The refilling of embolized xylem in Pinus sylvestris L.

Authors

  • M. BORGHETTI,

    Corresponding author
    1. Istituto Miglioramento Genetico delle Piante Forestall, Consiglio Nazionale delle Ricerche, via S. Bonaventura 13, 50145 Firenze, Italy
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  • W. R. N. EDWARDS,

    1. Department of Scientific and Industrial Research, Division of Fruit and Trees, Private Bag, Palmerston North, New Zealand
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  • J. GRACE,

    1. Institute of Ecology and Resource Management, University of Edinburgh, The King's Buildings, Mayfield Road, Edinburgh EH9 3JU, Scotland
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  • P. G. JARVIS,

    1. Institute of Ecology and Resource Management, University of Edinburgh, The King's Buildings, Mayfield Road, Edinburgh EH9 3JU, Scotland
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  • A. RASCHI

    1. Istituto di Analisi ambientale e Telerilevamento applicati all'Agricoltura, Consiglio Nazionale delle Ricerche, P. le delle Cascine 18, 50144 Firenze, Italy
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M. Borghetti, Istituto Miglioramento Genetico delle Piante Forestali, Comsiglio Nazionale delle Ricerche, via S. Bonaventura 13. 50145 Firenze, Italy.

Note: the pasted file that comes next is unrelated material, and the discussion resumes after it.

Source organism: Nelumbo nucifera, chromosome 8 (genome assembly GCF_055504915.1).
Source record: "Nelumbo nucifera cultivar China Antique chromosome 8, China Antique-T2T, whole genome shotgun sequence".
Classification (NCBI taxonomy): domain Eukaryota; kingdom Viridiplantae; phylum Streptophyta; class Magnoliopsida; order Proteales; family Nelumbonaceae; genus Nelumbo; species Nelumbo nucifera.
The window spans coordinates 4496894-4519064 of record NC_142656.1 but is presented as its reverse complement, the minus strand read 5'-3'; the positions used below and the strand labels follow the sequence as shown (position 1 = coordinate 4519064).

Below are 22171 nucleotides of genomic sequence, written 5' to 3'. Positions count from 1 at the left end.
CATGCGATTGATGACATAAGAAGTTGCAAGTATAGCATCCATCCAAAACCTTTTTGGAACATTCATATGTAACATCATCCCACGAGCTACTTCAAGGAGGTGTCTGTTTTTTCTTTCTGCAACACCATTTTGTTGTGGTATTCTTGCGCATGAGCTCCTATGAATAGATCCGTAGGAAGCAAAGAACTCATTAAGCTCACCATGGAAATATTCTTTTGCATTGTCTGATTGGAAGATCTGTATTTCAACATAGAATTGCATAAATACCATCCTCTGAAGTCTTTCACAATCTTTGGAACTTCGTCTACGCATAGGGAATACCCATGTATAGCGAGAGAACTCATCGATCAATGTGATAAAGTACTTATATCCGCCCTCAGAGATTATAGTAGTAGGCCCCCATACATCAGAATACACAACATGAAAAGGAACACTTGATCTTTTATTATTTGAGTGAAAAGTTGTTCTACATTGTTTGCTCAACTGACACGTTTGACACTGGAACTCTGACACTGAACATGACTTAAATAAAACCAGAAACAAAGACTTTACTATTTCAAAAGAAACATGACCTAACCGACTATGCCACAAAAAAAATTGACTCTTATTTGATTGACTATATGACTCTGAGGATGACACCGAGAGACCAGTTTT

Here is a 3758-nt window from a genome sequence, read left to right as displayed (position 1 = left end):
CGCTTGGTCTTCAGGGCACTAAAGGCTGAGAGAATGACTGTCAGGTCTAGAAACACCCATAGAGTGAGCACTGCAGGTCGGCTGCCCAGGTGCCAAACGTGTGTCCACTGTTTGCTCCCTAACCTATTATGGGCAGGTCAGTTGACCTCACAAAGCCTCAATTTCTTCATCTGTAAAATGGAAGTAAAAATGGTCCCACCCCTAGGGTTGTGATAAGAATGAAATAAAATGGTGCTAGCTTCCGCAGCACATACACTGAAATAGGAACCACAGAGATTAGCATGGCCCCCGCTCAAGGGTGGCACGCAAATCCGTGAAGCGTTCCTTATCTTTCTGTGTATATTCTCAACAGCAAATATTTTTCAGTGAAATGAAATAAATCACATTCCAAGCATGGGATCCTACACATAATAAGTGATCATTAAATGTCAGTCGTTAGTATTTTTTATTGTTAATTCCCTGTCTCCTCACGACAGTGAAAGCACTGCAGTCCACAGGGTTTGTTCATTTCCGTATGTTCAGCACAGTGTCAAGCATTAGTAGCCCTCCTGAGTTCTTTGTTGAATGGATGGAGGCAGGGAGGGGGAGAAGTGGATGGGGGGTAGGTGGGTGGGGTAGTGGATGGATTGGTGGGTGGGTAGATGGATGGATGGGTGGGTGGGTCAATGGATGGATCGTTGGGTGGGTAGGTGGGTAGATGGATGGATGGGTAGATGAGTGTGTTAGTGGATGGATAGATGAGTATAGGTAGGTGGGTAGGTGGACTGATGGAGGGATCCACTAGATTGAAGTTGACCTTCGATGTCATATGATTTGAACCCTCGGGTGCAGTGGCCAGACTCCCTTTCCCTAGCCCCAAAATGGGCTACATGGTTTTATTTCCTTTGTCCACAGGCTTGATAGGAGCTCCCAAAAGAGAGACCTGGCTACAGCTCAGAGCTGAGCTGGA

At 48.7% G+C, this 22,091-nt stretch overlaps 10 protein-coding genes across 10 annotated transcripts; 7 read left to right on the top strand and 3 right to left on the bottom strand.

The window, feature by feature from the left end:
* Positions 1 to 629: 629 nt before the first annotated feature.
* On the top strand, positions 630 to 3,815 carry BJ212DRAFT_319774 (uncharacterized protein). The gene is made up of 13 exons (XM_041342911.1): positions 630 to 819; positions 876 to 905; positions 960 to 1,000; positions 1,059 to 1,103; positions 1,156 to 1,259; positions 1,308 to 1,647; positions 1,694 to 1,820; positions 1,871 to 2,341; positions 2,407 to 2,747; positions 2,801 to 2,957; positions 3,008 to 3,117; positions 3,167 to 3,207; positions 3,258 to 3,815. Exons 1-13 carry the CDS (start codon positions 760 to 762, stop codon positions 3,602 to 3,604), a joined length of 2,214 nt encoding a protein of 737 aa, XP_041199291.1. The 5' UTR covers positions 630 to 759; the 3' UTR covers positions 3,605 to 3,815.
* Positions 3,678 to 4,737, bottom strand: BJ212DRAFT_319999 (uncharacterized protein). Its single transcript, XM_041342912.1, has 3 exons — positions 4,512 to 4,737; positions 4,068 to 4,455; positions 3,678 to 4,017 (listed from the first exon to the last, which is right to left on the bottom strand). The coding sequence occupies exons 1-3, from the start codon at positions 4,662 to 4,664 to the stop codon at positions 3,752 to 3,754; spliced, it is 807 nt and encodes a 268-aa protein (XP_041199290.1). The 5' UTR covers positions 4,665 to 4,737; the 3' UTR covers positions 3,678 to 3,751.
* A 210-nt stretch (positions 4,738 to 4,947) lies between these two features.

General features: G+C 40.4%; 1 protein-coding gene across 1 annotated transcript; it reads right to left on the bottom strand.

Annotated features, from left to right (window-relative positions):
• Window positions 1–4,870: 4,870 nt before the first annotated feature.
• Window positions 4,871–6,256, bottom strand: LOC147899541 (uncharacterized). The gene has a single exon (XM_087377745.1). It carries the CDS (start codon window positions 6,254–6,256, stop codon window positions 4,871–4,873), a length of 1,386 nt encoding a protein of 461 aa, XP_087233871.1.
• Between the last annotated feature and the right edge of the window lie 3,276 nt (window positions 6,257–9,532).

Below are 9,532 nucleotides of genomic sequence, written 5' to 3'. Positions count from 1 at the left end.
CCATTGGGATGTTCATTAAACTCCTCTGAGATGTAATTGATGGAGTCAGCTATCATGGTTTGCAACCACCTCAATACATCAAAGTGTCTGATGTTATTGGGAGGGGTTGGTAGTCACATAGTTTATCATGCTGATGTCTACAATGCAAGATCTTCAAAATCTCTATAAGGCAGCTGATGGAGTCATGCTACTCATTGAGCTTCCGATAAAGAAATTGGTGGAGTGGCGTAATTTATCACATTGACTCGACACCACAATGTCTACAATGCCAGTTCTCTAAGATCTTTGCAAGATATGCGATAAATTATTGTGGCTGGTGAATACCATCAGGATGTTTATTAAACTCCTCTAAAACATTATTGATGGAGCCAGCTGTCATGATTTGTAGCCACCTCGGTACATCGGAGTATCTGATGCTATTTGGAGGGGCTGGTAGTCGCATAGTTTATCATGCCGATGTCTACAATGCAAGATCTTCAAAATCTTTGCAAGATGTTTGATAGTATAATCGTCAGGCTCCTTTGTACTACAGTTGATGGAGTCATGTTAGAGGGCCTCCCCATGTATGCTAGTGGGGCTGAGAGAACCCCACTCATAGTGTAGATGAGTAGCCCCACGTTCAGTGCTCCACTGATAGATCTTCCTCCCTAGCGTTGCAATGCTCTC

Abstract

Abstract. The hypothesis that ray parenchyma cells are actively involved in the refilling of embolized xylem of Pinus sylvestris L. was tested by killing the ray parenchyma and comparing rehydration of killed stems with that of control material. Killing of ray parenchyma was achieved using hot water or sodium azide. In most experiments, the available water for refilling was at negative water potential. Experiments were done on three kinds of plant material: small branch segments, potted seedlings and small potted trees. In all experiments, there was no indication that the azide-killed xylem was slower to refill than the control material and it was concluded that the parenchyma has no role in the refilling process, which therefore must be purely physical or physicochemical. Stems treated with hot water did not refill; we suggest that this may be caused by high temperatures decreasing the water permeability of the tracheid wall. The refilling of small branch segments may be explained by surface tension forces (capillary action), which inside the tracheid lumen may lower the water potential down to -9.7kPa; this may be enough to draw in water from the available water that in experiment one was at -2kPa. In the case of seedlings or saplings, capillary action cannot explain refilling, because the xylem water potentials were always lower than those estimated from tracheid radii. Condensation of water during diurnal cycles of warming and cooling is also unlikely to contribute to refilling significantly. To account for refilling in these cases, it is supposed that the tracheid wall may be chemically active and able to lower the water potential below the value expected by capillarity.

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